New Delhi: Five private airport operators, controlling 61% of the country’s passenger traffic, have joined hands to form a new association to lobby on common issues that they face as air traffic expands in the country.
The new industry lobby’s formation comes just ahead of a new airport regulator, Airports Economic Regulatory Authority, or Aera, becoming fully functional next month. A domestic airline grouping, Federation of India Airlines, has been in existence since 2006.
The Association of Private Airport Operators, or Apao, has been registered under the Societies Registration Act and is in the process of appointing staff.
Joint effort: Delhi International Airport Ltd, which runs the Indira Gandhi International Airport, is one of the body’s five members. Madhu Kapparath / Mint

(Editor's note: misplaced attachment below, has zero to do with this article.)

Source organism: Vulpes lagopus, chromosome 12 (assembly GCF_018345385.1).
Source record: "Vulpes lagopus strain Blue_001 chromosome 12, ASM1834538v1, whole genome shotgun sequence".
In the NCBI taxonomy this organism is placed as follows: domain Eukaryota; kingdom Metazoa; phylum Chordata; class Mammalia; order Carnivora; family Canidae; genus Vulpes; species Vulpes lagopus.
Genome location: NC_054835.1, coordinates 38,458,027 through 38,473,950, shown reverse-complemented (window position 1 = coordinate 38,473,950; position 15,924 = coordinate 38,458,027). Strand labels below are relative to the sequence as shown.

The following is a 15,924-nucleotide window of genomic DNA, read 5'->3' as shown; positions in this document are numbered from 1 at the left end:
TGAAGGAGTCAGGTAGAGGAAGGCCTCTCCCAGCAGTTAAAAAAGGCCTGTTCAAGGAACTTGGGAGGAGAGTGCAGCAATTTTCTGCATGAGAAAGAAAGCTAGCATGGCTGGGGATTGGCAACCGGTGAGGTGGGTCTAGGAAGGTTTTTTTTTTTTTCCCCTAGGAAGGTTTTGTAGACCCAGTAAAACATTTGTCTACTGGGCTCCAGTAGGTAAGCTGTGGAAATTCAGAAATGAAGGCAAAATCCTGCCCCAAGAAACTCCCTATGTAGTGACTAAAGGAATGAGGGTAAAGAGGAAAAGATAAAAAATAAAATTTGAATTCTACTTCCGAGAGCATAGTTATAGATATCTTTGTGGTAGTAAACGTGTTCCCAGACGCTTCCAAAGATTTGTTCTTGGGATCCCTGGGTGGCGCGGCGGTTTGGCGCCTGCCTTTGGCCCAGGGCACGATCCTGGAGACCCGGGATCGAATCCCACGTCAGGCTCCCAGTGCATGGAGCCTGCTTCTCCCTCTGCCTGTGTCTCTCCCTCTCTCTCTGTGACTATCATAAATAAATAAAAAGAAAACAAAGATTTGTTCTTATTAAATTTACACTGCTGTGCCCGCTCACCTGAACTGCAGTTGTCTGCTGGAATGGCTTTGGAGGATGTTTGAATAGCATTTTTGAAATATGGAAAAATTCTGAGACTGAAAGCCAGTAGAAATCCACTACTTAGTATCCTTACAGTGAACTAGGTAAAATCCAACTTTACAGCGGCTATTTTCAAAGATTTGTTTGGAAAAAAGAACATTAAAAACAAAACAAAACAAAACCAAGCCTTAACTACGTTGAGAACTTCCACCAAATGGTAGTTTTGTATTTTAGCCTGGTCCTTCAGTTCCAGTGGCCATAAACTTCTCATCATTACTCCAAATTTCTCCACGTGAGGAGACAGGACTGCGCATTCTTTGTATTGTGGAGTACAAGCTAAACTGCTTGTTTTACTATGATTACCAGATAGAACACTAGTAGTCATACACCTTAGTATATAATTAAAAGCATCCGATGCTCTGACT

“The purpose of the association is to support the activities and bring synergies between private sector, the government and the airlines to grow the aeronautics industry in India,” said C.G. Krishnadas Nair, managing director of Cochin International Airport Ltd, or Cial, India’s first private sector airport.
Apao members include Delhi International Airport Ltd and GMR Hyderabad International Airport Ltd, both controlled by GMR Infrastructure Ltd; GVK Power and Infrastructure Ltd-run Mumbai International Airport Pvt. Ltd, which makes for the country’s single largest airport with 22% of passenger traffic; Siemens Project Ventures GmbH-led Bangalore International Airport Ltd (6%) and Cial (3%). The GMR airports together account for 27% of passenger traffic in the country.
Until 2005, 97% of the passenger traffic in the country, excluding the privately held Kochi airport, was controlled by state-owned Airports Authority of India, or AAI, which now services 39% of the market after airports in Bangalore and Hyderabad made way for the new privately run airports there and the ones in New Delhi and Mumbai were privatized.
Part of aviation regulatory functions, such as setting tariffs, so far carried out by the civil aviation ministry and AAI is being shifted to Aera.